Ms. Q & A: He’s Lousy in Bed

Dear Ms. Q,

I’ve been dating a gentleman for a couple of months. I’m a widow and he’s a widower and we’re the first people we’ve been with since our spouses died. (It’s been about two years for both of us.) He’s an absolute sweetheart of a man except that he’s lousy in bed. He’s unskilled and clumsy like a teenager the first time with a girl.

It’s frustrating for me because my late husband and I had an incredible sex life. We were spontaneous and adventurous. Plus, I didn’t meet my husband until I was 28 and there had been a few other men before him.

I don’t know much about my new guy’s sexual history except that he got married when he was 21 and his wife was the only woman he ever had sex with. He’s never talked about their sex life except to say that they were a happily married couple.

I don’t get that he’s shy or has a lot of inhibitions about sex. Every time we’ve been together he seems incredibly happy and uses words like “incredible” and “amazing” with me. But I don’t see him stepping up his game and I don’t know if I want to play the role of teacher with him. I really adore him and enjoy his company, but I really want a sexual equal. Is that wrong of me?

Doubtful Donna

Dear Donna,

Right now, you’re just as enamored with his attention and companionship as much as he is with yours … not to mention your skills in bed. You’re both new to dating. There’s nothing wrong with enjoying a man’s company. Men like that are called friends.

It seems as if you already get the idea that your new beau started out knowing nothing about sex and never took the opportunity to learn more beyond the basic instincts. I also get the feeling that he or maybe the both of you aren’t comfortable talking about sex with each other. Perhaps you’re uneasy about revealing your true sexual self to someone who is rather sheltered?

My point of view is if you’re comfortable enough to get naked in front of each other, you should be comfortable enough to have some naked conversations.

In this case, I would find some books or articles about sex or sexual techniques that he could improve upon. Tell him what you’re reading and what you’ve learned. See where the conversation goes. If he’s interested or engaged in the conversation, send him a link or give him a copy of the article or the book.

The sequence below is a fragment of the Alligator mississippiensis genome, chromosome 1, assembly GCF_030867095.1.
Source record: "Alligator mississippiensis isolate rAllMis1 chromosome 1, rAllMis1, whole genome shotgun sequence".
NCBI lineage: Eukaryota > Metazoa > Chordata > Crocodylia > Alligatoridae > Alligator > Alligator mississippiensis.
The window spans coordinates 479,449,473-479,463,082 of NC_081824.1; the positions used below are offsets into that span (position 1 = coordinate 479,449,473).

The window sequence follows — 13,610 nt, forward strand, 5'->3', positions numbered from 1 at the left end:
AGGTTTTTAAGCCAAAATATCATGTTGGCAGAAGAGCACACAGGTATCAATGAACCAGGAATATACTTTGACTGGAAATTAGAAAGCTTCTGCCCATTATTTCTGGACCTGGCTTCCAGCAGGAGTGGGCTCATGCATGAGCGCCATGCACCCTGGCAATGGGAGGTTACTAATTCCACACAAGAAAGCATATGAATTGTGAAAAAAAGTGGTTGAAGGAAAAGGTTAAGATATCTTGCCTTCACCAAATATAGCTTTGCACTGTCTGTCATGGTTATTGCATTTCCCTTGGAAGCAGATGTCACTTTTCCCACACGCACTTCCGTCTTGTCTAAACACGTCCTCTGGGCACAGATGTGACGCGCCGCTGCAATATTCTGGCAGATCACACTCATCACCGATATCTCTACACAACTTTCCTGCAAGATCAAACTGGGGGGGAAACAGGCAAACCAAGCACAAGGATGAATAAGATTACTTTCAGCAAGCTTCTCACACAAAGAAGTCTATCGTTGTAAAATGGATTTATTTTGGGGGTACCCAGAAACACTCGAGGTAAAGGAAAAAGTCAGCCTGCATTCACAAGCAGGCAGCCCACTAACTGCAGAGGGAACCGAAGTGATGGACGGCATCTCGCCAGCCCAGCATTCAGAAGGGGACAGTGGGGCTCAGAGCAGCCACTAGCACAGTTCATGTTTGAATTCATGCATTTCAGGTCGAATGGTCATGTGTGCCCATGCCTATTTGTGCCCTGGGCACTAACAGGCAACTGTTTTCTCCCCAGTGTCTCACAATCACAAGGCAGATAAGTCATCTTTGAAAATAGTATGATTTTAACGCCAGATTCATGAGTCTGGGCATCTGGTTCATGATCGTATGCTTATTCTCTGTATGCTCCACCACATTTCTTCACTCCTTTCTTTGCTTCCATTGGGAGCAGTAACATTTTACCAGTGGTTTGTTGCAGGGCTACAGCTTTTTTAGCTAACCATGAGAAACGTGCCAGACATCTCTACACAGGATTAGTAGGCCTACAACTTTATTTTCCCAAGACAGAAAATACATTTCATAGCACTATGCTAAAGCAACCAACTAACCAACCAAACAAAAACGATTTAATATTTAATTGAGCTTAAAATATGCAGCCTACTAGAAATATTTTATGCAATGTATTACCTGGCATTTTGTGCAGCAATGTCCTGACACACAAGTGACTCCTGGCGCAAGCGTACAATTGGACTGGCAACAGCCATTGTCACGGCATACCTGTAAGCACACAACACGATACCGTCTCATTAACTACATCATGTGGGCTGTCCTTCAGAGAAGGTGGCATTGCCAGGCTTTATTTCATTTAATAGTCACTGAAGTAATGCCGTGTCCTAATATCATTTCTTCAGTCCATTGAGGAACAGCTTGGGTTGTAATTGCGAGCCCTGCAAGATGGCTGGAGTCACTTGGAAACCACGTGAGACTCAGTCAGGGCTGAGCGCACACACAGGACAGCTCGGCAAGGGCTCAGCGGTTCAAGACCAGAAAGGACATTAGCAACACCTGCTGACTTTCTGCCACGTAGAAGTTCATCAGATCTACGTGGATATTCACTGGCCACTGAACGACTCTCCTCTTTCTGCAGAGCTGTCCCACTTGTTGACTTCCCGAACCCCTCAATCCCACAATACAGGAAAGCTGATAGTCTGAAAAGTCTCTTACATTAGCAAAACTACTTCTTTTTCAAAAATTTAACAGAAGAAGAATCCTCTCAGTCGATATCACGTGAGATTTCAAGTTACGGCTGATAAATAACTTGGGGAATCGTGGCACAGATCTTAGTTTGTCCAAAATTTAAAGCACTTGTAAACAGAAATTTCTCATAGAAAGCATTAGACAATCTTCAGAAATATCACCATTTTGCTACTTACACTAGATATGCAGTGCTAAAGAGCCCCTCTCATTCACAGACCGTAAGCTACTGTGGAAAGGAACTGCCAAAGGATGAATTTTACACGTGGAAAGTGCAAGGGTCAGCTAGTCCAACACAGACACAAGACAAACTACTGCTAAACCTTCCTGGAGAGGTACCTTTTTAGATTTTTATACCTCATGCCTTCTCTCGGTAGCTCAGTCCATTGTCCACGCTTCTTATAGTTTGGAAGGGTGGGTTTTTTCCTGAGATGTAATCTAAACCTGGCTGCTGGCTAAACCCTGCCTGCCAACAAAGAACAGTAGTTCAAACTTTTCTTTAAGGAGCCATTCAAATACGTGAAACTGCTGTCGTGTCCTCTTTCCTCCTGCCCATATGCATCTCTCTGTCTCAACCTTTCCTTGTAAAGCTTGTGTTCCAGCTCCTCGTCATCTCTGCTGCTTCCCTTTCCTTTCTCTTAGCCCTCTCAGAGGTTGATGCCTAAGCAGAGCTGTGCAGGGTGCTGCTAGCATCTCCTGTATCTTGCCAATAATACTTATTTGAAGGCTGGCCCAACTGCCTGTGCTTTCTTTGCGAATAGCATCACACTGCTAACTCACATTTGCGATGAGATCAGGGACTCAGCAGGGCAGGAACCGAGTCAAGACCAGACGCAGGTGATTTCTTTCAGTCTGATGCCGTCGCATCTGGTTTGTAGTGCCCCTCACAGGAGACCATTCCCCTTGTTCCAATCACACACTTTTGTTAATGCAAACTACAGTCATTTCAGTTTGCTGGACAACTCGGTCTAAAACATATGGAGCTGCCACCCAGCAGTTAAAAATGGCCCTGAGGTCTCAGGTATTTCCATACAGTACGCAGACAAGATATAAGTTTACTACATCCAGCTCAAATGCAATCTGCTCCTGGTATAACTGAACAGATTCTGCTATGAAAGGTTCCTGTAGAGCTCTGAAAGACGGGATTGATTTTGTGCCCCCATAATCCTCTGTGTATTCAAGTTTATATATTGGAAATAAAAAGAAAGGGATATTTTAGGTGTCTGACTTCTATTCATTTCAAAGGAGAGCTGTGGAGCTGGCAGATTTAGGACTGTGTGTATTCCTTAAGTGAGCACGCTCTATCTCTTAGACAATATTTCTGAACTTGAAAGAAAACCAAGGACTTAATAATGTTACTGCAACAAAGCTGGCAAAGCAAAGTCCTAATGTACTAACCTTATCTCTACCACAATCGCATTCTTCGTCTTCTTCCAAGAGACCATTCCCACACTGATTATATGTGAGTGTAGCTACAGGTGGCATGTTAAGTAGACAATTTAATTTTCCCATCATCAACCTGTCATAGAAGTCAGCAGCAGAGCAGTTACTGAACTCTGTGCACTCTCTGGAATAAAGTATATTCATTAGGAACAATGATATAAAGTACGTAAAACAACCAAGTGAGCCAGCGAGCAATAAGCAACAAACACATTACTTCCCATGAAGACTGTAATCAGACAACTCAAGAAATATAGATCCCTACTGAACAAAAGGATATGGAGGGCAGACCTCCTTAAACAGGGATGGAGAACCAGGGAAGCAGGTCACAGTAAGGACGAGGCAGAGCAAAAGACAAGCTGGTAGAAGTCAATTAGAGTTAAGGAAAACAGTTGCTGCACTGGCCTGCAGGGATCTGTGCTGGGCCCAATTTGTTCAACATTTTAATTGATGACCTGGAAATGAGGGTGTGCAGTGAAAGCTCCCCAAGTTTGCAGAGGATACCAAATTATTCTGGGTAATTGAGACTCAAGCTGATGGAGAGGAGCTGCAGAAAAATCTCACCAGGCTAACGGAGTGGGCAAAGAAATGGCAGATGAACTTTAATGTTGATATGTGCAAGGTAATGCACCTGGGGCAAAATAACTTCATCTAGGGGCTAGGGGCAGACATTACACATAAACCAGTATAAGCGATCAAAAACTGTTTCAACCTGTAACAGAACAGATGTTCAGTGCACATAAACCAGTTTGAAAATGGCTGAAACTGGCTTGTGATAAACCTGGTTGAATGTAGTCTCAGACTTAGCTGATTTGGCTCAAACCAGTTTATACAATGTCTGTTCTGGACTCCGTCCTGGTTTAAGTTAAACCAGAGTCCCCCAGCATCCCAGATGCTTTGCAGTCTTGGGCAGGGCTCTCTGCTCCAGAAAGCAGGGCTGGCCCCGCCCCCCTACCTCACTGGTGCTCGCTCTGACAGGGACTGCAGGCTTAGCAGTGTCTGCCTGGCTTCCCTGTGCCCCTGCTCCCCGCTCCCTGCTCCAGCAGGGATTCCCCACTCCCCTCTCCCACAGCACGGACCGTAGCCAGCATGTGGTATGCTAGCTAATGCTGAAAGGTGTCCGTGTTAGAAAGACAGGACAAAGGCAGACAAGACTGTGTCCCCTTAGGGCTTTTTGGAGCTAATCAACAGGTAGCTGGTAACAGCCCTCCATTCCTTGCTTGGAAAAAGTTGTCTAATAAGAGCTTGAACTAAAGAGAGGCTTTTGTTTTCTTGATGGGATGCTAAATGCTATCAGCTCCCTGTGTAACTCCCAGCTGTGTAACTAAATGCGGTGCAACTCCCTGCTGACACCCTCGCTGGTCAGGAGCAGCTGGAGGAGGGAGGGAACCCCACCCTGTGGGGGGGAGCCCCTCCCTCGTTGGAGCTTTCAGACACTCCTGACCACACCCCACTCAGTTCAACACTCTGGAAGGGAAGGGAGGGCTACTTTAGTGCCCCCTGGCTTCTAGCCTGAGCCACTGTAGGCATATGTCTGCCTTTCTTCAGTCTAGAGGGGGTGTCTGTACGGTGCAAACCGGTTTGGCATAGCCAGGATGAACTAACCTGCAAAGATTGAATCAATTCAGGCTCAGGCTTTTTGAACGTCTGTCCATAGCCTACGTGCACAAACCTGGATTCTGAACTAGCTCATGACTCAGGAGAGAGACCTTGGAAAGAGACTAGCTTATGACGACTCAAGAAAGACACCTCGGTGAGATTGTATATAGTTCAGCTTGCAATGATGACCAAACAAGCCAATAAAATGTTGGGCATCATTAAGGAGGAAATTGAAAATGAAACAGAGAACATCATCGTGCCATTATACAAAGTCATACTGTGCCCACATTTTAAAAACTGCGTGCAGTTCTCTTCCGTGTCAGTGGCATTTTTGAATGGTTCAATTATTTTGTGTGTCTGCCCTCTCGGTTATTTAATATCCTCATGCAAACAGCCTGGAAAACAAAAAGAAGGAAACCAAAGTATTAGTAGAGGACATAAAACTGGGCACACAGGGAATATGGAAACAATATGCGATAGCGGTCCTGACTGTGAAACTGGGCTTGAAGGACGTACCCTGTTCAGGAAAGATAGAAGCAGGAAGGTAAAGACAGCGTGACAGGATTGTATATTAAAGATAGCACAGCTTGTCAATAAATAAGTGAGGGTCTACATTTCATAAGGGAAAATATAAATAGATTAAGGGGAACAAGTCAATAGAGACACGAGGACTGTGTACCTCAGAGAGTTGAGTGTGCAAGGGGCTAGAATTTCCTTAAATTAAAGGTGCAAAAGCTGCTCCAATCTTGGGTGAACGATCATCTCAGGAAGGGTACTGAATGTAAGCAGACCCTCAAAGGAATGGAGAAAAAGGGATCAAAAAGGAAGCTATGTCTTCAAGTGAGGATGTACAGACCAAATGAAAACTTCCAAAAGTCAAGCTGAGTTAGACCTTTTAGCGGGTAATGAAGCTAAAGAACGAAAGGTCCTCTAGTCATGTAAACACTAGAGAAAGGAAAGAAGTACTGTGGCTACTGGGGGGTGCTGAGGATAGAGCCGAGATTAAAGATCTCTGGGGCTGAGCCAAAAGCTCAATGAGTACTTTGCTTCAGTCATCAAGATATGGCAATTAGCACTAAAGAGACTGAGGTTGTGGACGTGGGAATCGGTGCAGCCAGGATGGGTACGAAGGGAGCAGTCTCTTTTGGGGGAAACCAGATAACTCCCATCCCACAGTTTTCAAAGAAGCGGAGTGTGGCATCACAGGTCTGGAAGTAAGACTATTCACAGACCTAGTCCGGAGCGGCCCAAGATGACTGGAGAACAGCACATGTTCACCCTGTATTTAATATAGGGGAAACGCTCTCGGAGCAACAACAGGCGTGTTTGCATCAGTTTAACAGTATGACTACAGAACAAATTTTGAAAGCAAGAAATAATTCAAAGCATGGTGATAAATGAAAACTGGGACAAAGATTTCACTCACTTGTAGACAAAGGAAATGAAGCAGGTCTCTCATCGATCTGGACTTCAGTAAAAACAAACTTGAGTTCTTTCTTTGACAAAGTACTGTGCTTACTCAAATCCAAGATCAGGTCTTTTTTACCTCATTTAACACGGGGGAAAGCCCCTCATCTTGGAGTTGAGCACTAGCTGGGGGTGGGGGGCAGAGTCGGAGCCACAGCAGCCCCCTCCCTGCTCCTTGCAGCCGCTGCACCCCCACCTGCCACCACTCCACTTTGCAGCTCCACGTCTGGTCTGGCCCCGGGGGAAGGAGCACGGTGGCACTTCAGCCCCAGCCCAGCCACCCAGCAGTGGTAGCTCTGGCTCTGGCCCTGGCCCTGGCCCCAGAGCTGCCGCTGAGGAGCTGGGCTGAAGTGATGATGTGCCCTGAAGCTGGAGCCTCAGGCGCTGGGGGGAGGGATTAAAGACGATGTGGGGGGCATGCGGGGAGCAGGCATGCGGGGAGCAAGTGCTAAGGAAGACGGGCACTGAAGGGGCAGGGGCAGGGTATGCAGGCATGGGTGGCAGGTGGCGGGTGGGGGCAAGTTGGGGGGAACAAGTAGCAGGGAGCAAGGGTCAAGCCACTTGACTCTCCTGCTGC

I suggest this approach because of two words that you used to describe the sex life that you had with your late husband: spontaneous and adventurous. People like this are intensely curious about sex and other interests will gobble up new information. They want to understand it. They want to try new things.

If he shies away from the conversation, I guarantee that you’ll be stuck with someone who isn’t like you temperamentally or in personality. Those things will likely lead to other problems in your relationship down the road.

There’s nothing wrong with wanting your sexual equal. It’s no different than wanting a partner who’s your intellectual equal. I know it sounds crass and shallow to break up with someone because he’s a lousy lover, but you don’t have to settle down with the first man who’s nice to you. If you decide to move on from this guy, take some time to meet and date several guys before you find one worthy of getting under the sheets.

Ms. Q

Got a question for me? Email me at msquote2(at)hotmail(dot)com.

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About Bobbie Morgan (1247 Articles)
Bobbie Morgan is the beditor-in-chief of A Good Woman's Dirty Mind. When she's not blogging or having the best sex ever, she's putting out writing and social media services for adult businesses. Use the contact link to reach her by email.

4 Comments on Ms. Q & A: He’s Lousy in Bed

  1. I have a slightly different take on this. Maybe he’s fumbling because he knows you’re not his deceased wife, but sex with her was all he knew, and he honestly doesn’t know what to do with you. Maybe he’s fumbling because he’s not getting the cues from you about what you need.

    In either case, instead of rushing to give him articles or a book on technique — which is as much as saying, “You’re lousy in bed,” try telling him gently what YOU would like him to do. Tell him or show him. Keep the conversation gentle, e.g., “I’d love to show you how I’d like you to touch me.”